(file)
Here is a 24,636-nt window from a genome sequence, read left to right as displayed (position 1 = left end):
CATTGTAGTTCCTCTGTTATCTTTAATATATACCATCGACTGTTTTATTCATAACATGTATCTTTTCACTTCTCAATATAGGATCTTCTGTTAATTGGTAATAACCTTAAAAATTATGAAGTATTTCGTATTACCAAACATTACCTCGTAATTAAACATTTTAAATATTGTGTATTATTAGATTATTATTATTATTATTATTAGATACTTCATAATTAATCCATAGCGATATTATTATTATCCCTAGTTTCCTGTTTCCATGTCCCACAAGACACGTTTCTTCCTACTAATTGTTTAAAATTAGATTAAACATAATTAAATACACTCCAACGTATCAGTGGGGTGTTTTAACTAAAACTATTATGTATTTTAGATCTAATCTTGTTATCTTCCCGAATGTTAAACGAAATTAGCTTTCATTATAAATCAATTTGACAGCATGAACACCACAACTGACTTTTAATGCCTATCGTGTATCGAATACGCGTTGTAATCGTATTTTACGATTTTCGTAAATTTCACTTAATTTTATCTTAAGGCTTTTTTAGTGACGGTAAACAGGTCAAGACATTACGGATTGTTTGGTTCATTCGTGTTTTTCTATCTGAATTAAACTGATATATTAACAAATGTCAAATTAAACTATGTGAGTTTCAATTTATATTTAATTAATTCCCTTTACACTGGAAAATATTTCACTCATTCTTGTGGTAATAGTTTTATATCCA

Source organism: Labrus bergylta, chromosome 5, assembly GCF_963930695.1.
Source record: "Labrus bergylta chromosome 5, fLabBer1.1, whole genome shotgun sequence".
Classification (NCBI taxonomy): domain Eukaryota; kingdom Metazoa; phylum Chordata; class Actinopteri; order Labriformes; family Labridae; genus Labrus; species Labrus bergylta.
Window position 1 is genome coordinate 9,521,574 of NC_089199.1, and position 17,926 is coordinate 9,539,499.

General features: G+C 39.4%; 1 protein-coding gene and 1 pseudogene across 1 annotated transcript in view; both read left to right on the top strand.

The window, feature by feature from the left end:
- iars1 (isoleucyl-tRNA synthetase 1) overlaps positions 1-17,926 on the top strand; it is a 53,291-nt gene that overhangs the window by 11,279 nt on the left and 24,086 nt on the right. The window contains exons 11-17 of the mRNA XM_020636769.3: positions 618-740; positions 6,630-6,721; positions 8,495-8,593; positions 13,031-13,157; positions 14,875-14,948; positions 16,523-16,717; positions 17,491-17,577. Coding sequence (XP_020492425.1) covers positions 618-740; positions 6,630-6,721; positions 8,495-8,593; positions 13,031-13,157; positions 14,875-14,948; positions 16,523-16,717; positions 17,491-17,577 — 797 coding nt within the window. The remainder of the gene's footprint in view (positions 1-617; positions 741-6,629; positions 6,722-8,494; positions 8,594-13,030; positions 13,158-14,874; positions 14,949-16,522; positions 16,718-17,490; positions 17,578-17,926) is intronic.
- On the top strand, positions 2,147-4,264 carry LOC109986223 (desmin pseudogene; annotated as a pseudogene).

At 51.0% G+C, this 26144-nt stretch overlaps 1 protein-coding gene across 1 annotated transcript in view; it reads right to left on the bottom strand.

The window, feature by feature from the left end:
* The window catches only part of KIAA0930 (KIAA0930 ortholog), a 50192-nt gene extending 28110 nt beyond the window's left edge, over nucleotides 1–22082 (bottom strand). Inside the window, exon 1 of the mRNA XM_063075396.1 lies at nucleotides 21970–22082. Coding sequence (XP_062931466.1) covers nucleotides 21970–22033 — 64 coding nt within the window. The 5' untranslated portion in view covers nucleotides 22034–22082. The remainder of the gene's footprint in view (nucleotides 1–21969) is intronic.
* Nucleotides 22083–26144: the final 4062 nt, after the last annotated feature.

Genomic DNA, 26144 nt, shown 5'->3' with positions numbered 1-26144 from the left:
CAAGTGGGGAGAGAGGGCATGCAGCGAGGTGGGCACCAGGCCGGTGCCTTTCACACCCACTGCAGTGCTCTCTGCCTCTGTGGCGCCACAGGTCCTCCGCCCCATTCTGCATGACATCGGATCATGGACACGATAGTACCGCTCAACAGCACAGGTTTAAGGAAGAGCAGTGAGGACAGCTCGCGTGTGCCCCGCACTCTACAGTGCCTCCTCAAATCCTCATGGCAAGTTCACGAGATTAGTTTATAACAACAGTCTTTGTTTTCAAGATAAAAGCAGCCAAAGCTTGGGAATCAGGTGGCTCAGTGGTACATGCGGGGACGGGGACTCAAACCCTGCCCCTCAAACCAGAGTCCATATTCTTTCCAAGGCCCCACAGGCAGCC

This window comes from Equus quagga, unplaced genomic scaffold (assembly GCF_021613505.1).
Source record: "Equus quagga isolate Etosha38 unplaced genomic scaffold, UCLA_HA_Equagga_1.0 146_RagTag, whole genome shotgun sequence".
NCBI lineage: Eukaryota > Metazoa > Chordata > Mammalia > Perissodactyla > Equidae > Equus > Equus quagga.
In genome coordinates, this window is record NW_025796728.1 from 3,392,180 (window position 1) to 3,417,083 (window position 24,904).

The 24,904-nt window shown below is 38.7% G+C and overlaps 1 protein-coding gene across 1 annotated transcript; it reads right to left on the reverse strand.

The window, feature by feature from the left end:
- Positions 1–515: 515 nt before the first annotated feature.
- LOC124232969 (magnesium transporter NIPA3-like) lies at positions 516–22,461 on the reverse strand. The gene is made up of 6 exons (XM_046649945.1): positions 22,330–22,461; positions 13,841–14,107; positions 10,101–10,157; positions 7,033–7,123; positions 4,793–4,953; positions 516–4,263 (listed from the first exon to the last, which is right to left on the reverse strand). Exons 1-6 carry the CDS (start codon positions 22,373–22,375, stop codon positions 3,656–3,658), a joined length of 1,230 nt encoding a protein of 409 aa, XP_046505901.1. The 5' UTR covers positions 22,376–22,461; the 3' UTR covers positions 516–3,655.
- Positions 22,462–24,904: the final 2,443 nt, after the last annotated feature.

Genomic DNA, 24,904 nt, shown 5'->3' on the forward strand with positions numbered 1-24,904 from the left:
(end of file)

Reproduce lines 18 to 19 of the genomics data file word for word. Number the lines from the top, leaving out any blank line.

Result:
Source record: "Equus quagga isolate Etosha38 unplaced genomic scaffold, UCLA_HA_Equagga_1.0 146_RagTag, whole genome shotgun sequence".
NCBI lineage: Eukaryota > Metazoa > Chordata > Mammalia > Perissodactyla > Equidae > Equus > Equus quagga.